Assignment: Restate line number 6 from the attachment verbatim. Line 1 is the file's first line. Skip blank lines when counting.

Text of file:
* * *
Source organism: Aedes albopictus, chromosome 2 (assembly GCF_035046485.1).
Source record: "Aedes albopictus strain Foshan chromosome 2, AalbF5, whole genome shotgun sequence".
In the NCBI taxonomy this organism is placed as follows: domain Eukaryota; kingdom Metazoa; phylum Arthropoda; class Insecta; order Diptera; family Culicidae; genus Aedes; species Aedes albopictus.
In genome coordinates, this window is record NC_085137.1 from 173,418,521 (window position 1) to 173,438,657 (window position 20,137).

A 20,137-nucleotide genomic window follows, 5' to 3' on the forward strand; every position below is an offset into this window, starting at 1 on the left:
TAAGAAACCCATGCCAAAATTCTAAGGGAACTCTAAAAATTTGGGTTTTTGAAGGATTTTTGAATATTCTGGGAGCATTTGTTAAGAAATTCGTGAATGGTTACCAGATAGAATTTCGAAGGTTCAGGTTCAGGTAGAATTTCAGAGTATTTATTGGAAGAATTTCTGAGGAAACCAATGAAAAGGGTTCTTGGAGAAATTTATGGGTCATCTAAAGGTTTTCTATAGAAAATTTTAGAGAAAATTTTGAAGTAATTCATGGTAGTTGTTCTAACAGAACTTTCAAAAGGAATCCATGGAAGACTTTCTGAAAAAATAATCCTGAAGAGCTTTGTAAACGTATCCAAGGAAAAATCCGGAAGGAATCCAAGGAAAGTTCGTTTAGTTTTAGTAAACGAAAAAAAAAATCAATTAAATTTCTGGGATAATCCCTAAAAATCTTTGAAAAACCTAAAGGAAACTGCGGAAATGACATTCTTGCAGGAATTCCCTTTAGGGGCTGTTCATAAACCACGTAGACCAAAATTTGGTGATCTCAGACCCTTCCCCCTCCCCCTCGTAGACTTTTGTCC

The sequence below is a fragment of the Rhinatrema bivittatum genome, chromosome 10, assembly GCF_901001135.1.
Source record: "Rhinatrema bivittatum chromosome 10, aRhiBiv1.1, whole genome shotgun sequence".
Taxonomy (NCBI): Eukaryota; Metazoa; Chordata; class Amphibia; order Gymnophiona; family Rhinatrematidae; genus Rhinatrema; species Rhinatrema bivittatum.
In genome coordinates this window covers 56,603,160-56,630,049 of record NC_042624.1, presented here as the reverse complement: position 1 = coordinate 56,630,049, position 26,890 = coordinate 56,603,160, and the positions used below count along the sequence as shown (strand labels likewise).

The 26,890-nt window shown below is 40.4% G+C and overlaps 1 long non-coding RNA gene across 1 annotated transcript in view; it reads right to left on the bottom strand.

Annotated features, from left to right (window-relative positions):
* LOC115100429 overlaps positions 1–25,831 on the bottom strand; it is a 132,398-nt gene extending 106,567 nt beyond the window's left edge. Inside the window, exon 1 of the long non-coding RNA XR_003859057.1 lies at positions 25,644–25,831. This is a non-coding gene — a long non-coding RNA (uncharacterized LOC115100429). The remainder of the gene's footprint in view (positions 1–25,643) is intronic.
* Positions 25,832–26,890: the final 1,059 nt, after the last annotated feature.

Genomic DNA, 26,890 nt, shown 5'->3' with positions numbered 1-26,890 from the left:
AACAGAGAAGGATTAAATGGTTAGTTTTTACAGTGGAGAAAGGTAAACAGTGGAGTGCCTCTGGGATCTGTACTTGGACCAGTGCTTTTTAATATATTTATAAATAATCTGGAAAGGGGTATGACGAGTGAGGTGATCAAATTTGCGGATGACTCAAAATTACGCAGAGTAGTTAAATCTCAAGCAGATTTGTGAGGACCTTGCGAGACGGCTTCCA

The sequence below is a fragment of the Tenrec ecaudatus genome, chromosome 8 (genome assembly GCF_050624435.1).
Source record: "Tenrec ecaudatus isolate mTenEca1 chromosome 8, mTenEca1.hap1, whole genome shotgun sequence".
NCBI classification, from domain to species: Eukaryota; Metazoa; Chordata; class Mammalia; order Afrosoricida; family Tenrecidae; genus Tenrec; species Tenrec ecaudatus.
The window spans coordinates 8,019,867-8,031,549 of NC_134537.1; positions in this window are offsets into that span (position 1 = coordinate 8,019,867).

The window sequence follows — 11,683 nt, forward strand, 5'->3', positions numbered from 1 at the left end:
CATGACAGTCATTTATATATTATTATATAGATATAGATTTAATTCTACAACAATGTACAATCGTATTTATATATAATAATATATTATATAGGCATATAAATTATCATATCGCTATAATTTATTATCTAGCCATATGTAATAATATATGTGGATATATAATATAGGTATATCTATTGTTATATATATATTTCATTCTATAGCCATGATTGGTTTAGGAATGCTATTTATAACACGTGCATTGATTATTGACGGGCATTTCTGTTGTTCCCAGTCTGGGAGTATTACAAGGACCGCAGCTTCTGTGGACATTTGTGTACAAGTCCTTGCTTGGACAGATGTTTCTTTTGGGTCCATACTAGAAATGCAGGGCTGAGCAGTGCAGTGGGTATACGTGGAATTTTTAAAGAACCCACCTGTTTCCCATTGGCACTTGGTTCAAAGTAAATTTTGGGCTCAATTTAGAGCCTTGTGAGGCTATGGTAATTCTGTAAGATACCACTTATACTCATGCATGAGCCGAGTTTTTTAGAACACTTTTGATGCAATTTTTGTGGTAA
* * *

TAAGAAACCCATGCCAAAATTCTAAGGGAACTCTAAAAATTTGGGTTTTTGAAGGATTTTTGAATATTCTGGGAGCATTTGTTAAGAAATTCGTGAATGGTTACCAGATAGAATTTCGAAGGTTCAGGTTCAGGTAGAATTTCAGAGTATTTATTGGAAGAATTTCTGAGGAAACCAATGAAAAGGGTTCTTGGAGAAATTTATGGGTCATCTAAAGGTTTTCTATAGAAAATTTTAGAGAAAATTTTGAAGTAATTCATGGTAGTTGTTCTAACAGAACTTTCAAAAGGAATCCATGGAAGACTTTCTGAAAAAATAATCCTGAAGAGCTTTGTAAACGTATCCAAGGAAAAATCCGGAAGGAATCCAAGGAAAGTTCGTTTAGTTTTAGTAAACGAAAAAAAAAATCAATTAAATTTCTGGGATAATCCCTAAAAATCTTTGAAAAACCTAAAGGAAACTGCGGAAATGACATTCTTGCAGGAATTCCCTTTAGGGGCTGTTCATAAACCACGTAGACCAAAATTTGGTGATCTCAGACCCTTCCCCCTCCCCCTCGTAGACTTTTGTCC